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Saturday, May 8, 2021

An Earwig

BY HARRY WEEKES

Female earwig in its nest with newly-hatched young.

As you might imagine, it has been an ‘interesting’ eight months in education, with the future landscape looking to be similarly dynamic. In one of the many ways we prepared for this year at The Sage School, a teacher suggested each of us write a little note to ourselves that we would turn to if we needed a break, or some perspective, or just a little cheering up from our past selves.

My postcard to myself has a picture of a squirrel monkey. On it, I wrote, “Find something small and beautiful and remember.”

This is probably not surprising, as my portion of this column amounts to a long rumination on the power of the natural world to offer an important reservoir of so many things—wonder, magic, beauty, curiosity.

And this natural salve comes in so many forms, from the massive and distant (think Sirius, the Dog Star), to tiny and near (think bird’s-nest fungi—Wait a minute, I haven’t written about them yet? Stay tuned).

This time, the wonder emerged in the form of an earwig. I will admit a certain lifelong antipathy toward earwigs, which invariably scuttle out of some dark corner, or damp crevice, or dog-food bowl at just the wrong time. And the fact that the scientific name of their order, Dermaptera, means “skin wings,” does absolutely nothing to ingratiate them to me.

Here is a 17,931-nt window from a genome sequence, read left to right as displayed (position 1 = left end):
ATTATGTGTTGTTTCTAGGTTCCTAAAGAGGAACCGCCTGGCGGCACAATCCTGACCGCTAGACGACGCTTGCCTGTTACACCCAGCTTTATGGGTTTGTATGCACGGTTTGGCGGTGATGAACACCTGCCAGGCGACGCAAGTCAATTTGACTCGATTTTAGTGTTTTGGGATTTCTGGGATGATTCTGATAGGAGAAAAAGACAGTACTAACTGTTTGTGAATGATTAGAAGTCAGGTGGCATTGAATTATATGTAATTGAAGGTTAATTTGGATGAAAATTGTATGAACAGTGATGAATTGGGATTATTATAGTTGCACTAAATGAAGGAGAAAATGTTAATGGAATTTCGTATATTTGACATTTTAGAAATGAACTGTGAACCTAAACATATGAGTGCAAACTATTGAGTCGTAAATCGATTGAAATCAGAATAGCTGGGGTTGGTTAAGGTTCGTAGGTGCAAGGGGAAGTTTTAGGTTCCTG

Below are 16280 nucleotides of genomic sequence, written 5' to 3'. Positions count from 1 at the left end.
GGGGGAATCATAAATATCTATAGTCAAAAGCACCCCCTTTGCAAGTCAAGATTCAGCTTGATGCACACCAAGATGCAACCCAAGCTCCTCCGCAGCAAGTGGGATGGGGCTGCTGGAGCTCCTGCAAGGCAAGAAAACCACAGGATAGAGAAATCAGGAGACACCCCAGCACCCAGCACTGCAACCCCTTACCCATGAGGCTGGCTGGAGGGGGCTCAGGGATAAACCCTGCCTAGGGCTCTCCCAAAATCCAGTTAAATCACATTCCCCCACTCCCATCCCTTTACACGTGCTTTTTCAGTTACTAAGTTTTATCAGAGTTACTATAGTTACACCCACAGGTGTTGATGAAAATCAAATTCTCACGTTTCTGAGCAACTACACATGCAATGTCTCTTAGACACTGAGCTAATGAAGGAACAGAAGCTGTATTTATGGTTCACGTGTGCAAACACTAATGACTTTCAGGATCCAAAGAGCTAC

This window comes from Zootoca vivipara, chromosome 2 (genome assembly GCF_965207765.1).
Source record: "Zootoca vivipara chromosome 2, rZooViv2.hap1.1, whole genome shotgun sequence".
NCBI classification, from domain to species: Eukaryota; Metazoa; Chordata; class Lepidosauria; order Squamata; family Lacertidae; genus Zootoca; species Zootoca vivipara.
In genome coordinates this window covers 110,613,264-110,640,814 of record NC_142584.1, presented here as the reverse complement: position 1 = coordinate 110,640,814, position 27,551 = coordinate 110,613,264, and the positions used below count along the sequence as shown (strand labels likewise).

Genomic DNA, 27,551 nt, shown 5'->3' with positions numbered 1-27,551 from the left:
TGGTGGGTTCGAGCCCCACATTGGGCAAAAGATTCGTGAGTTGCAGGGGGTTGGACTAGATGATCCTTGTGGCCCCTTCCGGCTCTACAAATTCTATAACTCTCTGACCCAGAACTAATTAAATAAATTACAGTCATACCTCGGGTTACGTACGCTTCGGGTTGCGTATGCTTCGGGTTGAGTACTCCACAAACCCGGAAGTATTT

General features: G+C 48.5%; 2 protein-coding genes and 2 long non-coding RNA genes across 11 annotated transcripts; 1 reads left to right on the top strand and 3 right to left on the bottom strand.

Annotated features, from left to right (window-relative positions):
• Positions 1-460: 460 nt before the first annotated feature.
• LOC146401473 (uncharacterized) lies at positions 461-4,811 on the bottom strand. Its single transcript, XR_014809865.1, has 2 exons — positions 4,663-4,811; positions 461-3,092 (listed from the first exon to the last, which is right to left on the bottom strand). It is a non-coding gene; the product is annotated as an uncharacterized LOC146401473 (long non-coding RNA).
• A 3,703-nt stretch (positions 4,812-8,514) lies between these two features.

This particular earwig, though, was entirely different. He, or she, didn’t scuttle at all. It didn’t dart, or dodge, or move erratically. Nope, this earwig walked. I might even say, sauntered, across the carpet during the middle of our faculty meeting. No urgency, no worries, just a very calm ambulation from one corner of the room to the next.

I was transfixed. I have never seen an earwig move so calmly. As it passed in front of me, I took all of it in, marveling at the tranquil beeline this little beast took.

There was something so simple in this drawn-out moment. From recognizing the insect, to recognizing that it was an earwig, to recognizing that it was an earwig walking, to letting all of my earwig past roll across my mind. This was a little six-legged meditation moving through the tight nap of a well-used rug.

It was small.

It was beautiful.

And it reminded me—there is so much wonder in the natural world, one part of which is that so often you don’t even have to look for it, the wonder simply finds you.

Of course, my note to myself is for another purpose, too. It is to remind myself with and through these natural connections that this connection should extend beyond earwigs and fungi and stars, to people. There are many folks around me as inscrutable as the earwig, as mysterious as the jackrabbit, and as enigmatic as the pack rat.

What is their wonder and magic, if I just slow down long enough to take a look?

Harry Weekes is the Founder and Head of School at The Sage School in Hailey.  This is his 48th year in the Wood River Valley, where he lives with Hilary and two of their three baby adults- Penelope and Simon.  The other member of the flock, Georgia, is currently fledging at Davidson College in North Carolina.

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